While managers continued to garner money, there were signs they were finding it difficult to navigate last years second-half turmoil: The top 500s internally managed U.S. institutional tax-exempt assets declined 2.5% on a market-adjusted basis.
Still, a number of trends from prior years continued, including shifts out of domestic equity in favor of international securities and alternatives strategies.
Internally managed U.S. institutional tax-exempt assets in active domestic equities fell 2.1% to $2.176 trillion and international assets jumped 21.4% to $2.017 trillion. (The active domestic equities figure was adjusted down from the survey total of $2.348 trillion, to account for the fact that Capital Research & Management Co., Los Angeles, reported $172 billion for that asset class in the latest survey, but didnt break out numbers in previous years.)
That decline comes as no surprise, noted Casey Quirks Mr. Itah, who said his firms database showed institutional investors pulling more than $100 billion out of domestic equity in 2007, while boosting international and global holdings.
Elsewhere, active domestic bonds rose 4% to $1.775 trillion and indexed assets including domestic and foreign stocks, bonds and exchange-traded funds rose 6% to $2.31 trillion.
Asked about the jump in indexed assets, executives with SSgA and Barclays Global Investors, San Francisco, said last years market volatility helped boost demand for passive, or beta, strategies. SSgA remained the top manager in 2007, with $1.766 trillion in worldwide institutional assets; BGI remained second, with $1.579 trillion.
The difficult environment prompted investors to flock back to beta, noted SSgAs Mr. Brown. With its 11 investment centers around the globe, that move blended with growing interest among U.S. clients in boosting their foreign holdings to lift SSgAs non-U.S. equity beta assets under management more than 12%.
Beta was far from the entire story for SSgA last year, with the firm well positioned to help plan executives respond to a number of challenges, including the shift to defined contribution plans from defined benefit plans, the search for uncorrelated alpha and the move toward liability-driven investing, Mr. Brown said. SSgAs active international equity assets under management surged 34% last year to $34.3 billion, with emerging markets and 130/30 strategies enjoying strong growth, he said.
Disappointing returns for active strategies sparked renewed interest in indexing, agreed Matthew H. Scanlan, managing director and head of Americas institutional business with BGI. That resurgence in beta has been aided by the introduction of more exotic betas, such as BGIs strategies providing passive exposure to emerging and frontier markets, he said.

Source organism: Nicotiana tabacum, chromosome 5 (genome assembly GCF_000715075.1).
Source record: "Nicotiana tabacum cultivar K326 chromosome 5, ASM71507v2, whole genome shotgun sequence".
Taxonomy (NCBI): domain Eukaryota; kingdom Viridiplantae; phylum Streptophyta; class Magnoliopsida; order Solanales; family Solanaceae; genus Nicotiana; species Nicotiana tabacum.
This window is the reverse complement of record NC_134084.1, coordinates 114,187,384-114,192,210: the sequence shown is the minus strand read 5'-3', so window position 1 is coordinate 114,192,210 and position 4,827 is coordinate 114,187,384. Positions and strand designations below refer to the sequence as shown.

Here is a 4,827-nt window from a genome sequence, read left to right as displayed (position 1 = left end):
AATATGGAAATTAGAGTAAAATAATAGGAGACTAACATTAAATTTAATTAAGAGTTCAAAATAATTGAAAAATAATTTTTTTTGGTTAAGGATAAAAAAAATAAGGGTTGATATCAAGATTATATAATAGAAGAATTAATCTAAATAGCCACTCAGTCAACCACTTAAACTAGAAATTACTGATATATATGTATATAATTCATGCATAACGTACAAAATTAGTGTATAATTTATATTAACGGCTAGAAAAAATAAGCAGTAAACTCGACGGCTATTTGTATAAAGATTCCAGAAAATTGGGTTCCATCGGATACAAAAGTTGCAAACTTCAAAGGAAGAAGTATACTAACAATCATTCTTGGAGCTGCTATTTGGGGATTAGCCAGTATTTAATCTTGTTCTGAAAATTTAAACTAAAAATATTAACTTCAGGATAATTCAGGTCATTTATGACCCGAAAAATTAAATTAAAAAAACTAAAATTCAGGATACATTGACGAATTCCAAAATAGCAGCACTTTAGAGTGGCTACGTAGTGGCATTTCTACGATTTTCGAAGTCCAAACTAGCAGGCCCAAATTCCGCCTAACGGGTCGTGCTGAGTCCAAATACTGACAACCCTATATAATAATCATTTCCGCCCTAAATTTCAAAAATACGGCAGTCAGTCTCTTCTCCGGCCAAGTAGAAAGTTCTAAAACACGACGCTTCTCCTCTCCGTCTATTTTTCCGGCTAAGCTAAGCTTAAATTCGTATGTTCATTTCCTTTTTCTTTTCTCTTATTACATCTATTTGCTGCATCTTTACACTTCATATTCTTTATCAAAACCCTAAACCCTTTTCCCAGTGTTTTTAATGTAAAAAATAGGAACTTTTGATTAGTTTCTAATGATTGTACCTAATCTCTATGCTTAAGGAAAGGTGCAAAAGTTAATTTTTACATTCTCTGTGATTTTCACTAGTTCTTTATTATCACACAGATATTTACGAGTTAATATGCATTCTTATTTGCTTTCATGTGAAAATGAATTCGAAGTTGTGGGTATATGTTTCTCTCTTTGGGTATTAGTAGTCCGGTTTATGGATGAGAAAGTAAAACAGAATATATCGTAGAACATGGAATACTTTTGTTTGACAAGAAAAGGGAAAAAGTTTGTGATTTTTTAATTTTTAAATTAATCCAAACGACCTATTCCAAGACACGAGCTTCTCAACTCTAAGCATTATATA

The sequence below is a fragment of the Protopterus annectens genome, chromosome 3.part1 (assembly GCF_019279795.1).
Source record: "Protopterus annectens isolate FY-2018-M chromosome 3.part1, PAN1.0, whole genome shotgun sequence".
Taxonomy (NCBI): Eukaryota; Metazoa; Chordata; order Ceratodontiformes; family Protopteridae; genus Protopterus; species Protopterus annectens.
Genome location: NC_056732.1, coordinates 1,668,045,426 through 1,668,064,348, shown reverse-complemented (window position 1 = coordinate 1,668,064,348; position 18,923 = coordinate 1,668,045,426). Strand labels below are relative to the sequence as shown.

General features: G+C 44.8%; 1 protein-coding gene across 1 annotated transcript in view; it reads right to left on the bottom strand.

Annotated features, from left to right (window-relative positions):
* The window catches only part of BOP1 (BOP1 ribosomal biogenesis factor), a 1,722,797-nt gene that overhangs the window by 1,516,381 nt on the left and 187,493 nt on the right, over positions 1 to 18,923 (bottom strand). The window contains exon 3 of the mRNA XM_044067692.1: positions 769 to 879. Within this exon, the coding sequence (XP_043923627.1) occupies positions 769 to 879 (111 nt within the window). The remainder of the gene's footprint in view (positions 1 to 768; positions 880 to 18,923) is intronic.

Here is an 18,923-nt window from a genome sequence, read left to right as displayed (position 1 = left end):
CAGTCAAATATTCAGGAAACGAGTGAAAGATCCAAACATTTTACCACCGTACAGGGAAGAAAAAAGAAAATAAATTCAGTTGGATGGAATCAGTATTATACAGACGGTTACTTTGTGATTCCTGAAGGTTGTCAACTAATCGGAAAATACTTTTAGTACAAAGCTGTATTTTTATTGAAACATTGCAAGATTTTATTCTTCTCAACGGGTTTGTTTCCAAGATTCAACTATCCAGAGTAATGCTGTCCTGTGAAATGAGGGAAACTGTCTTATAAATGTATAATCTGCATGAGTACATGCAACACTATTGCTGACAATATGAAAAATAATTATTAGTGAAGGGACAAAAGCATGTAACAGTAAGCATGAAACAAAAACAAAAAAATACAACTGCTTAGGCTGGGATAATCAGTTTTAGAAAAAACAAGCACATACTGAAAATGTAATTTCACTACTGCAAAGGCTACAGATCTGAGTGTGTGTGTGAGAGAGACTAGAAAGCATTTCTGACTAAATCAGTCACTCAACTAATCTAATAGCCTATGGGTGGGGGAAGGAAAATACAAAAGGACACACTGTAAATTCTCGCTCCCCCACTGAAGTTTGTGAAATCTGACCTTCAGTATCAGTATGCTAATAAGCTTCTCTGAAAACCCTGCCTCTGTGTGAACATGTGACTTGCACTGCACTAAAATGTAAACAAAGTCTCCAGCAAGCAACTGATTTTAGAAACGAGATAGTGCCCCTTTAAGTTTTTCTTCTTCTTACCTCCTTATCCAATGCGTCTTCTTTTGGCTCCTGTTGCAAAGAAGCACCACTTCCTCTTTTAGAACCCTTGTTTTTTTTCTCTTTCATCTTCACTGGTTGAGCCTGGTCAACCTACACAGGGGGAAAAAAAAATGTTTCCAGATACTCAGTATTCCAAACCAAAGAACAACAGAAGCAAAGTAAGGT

Mr. Scanlan also cited growth in defined contribution assets, fueled by the October 2006 passage of the Pension Protection Act, as a key driver for BGIs institutional asset growth in 2007. That legislations blessing of target-date and lifecycle funds as qualified default investment alternatives for DC plans has prompted plan sponsors to adopt them en masse, helping to fuel an 18% jump in BGIs DC assets last year, he said.
P&Is survey data confirm that trend, showing internally managed U.S. institutional defined contribution assets jumping 12%, while defined benefit assets edged up a scant 1.6%.
Stephen L. Nesbitt, chief executive officer of Marina del Rey, Calif.-based investment consulting firm Cliffwater LLC, said his data show a net cash outflow for S&P 500 company defined benefit plans of 4% to 5% a year, which would account for the marginal gains for DB assets in a year when major U.S. equity markets gained between 5% and 6%.
With more companies freezing their DB plans and demographic trends poised to ratchet up the pace of distributions, the pattern of DC growth outpacing DB should persist, said Scott David, president of retirement services for Boston-based Fidelity Investments personal workplace and investing division.
Mr. David said demand in the DC market for Fidelitys Freedom family of asset allocation, or target-date, funds helped his firm retain third place in the latest P&I survey, with $1.045 trillion in worldwide institutional assets. At the end of the first full year following passage of the PPA, roughly 50% of our plan sponsors have opted for an asset allocation fund as a default, and those adoption rates are accelerating, he said.
During 2007, assets in Fidelitys asset allocation funds surged 21% to $94.7 billion, while the firms international offerings enjoyed a strong 16% gain as well, he said.